One superlative feature is the patented AccuTrigger that Savage Arms has long been famous for. The red Target AccuTrigger provided on LRP rifles differs from AccuTriggers on other Savage bolt rifles primarily because it permits a much lighter let-off. Savage’s standard AccuTrigger can be safely adjusted from 1.5 to 6 pounds. The Target AccuTrigger can be adjusted as low as a mere 6 ounces. Acknowledging the danger of accidentally jarring a trigger set this light and causing an unwanted discharge, Savage emblazons a stern warning on the left side of the LPS receiver: “Warning: Precision target trigger. Point in a safe direction, then load and close the bolt with extreme care.”

When I checked the trigger on my test rifle, it broke crisply at a bare 1.2 pounds of pressure. That was light enough for me, so I attempted no further adjustments. If I’d been preparing to shoot competitively at 1,000 yards or more, I’d have gone with the lightest setting the trigger allowed. At extreme distances, an ultra-light trigger could make a real difference in the scores you post.

The AccuTrigger features an integral AccuRelease. This “trigger within a trigger” must be depressed with your trigger finger, which unblocks the sear. This drives the firing pin forward, causing the rifle to fire. The lighter the trigger, the better the accuracy. However, extra care must be taken to keep the rifle pointed safely downrange.

Going The Distance

Savage model 12 lrp 6.5 creedmoor
While it might be too heavy for long mountain treks, Tte Model 12 LRP’s 11-pound weight helps it absorb most of the felt recoil generated by the 6.5 Creedmoor.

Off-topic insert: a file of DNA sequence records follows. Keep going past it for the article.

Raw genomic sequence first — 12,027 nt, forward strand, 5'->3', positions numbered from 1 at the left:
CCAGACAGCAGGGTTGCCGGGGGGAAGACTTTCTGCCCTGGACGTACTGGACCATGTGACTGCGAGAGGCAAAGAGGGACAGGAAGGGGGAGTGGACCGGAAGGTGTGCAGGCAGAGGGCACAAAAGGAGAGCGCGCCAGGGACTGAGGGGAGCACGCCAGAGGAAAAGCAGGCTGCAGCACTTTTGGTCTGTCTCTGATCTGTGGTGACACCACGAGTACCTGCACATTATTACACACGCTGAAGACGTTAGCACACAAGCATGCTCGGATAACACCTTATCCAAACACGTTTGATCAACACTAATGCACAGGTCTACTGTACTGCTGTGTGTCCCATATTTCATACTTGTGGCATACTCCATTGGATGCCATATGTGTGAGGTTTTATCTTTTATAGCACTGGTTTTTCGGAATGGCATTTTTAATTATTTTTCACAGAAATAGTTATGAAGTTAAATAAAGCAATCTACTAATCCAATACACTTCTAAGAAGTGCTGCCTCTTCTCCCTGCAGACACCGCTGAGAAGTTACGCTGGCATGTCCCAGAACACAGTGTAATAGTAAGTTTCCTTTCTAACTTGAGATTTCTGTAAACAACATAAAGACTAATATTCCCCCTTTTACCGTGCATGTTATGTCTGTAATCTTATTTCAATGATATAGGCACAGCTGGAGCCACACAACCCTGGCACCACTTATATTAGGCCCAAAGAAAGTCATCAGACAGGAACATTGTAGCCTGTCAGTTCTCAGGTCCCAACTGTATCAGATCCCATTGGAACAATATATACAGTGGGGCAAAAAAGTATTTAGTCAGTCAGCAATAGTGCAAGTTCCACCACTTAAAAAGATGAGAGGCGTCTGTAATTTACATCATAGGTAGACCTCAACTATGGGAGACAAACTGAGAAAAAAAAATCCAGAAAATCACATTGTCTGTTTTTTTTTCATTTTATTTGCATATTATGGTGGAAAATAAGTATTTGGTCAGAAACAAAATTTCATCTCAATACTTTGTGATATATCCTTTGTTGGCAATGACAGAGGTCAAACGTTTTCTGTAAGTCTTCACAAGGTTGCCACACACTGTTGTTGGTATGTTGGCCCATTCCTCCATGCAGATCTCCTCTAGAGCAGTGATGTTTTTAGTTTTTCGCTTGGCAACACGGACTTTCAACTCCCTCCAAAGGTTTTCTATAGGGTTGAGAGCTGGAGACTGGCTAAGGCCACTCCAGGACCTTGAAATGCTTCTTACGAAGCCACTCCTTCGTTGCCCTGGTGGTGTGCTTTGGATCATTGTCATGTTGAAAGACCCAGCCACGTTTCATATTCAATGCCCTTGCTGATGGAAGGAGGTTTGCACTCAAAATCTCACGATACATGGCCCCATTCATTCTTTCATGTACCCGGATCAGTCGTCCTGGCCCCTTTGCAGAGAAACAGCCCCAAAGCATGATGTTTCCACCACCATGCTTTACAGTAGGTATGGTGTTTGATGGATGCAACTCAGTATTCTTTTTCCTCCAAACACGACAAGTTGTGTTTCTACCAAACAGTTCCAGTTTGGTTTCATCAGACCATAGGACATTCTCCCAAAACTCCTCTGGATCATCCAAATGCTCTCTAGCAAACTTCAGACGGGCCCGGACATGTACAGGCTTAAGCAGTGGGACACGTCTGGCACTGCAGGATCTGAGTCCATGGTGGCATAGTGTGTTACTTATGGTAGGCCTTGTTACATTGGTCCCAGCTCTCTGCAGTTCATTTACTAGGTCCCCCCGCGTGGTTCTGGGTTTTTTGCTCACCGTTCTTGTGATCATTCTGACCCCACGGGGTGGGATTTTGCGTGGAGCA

After mounting a 4-12x40mm Pentax Gamekeeper scope, I placed the rifle, ammo and a portable shooting bench into the trunk of my car and headed to the desert. There’s a formal shooting range located on a mountainside not far from my home, but when I’m wringing out a firearm I’m testing, waiting while other shooters complete their rounds of firing, then retrieve their targets before firing again burns up a lot of time. I’m impatient by nature, so I prefer to drive 40 miles into the empty desert and shoot at my leisure. I consider it my private range. As a bonus, there are usually plenty of jackrabbits in the neighborhood, which is why I always have a good .22 LR rifle along with me.

When I tested the Savage Model 12 LRP, the only load available from my usual supplier was Hornady’s 129-grain SST Superformance ammo. The store had no other 6.5 Creedmoor ammo on hand, so I had to make do with what I could buy there. Thankfully, the cartridge’s popularity has increased significantly, and several companies are now producing 6.5 Creedmoor loads for a variety of tasks, including competition and hunting. In fact, in addition to punching tiny groups in paper, the 6.5 Creedmoor is highly capable for game up to and including elk. This chambering’s delightfully low recoil is an added bonus for shooters.